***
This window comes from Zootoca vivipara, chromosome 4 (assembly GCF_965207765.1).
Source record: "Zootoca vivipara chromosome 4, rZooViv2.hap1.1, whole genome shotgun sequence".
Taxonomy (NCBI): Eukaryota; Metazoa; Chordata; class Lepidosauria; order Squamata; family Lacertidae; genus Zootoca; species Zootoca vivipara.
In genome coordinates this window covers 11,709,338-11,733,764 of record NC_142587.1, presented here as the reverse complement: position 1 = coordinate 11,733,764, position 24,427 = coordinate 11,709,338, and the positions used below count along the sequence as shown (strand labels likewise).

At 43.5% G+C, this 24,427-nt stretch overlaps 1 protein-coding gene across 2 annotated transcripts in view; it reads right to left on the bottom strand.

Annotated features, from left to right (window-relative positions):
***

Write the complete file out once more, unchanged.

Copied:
This window comes from Zootoca vivipara, chromosome 4 (assembly GCF_965207765.1).
Source record: "Zootoca vivipara chromosome 4, rZooViv2.hap1.1, whole genome shotgun sequence".
Taxonomy (NCBI): Eukaryota; Metazoa; Chordata; class Lepidosauria; order Squamata; family Lacertidae; genus Zootoca; species Zootoca vivipara.
In genome coordinates this window covers 11,709,338-11,733,764 of record NC_142587.1, presented here as the reverse complement: position 1 = coordinate 11,733,764, position 24,427 = coordinate 11,709,338, and the positions used below count along the sequence as shown (strand labels likewise).

At 43.5% G+C, this 24,427-nt stretch overlaps 1 protein-coding gene across 2 annotated transcripts in view; it reads right to left on the bottom strand.

Annotated features, from left to right (window-relative positions):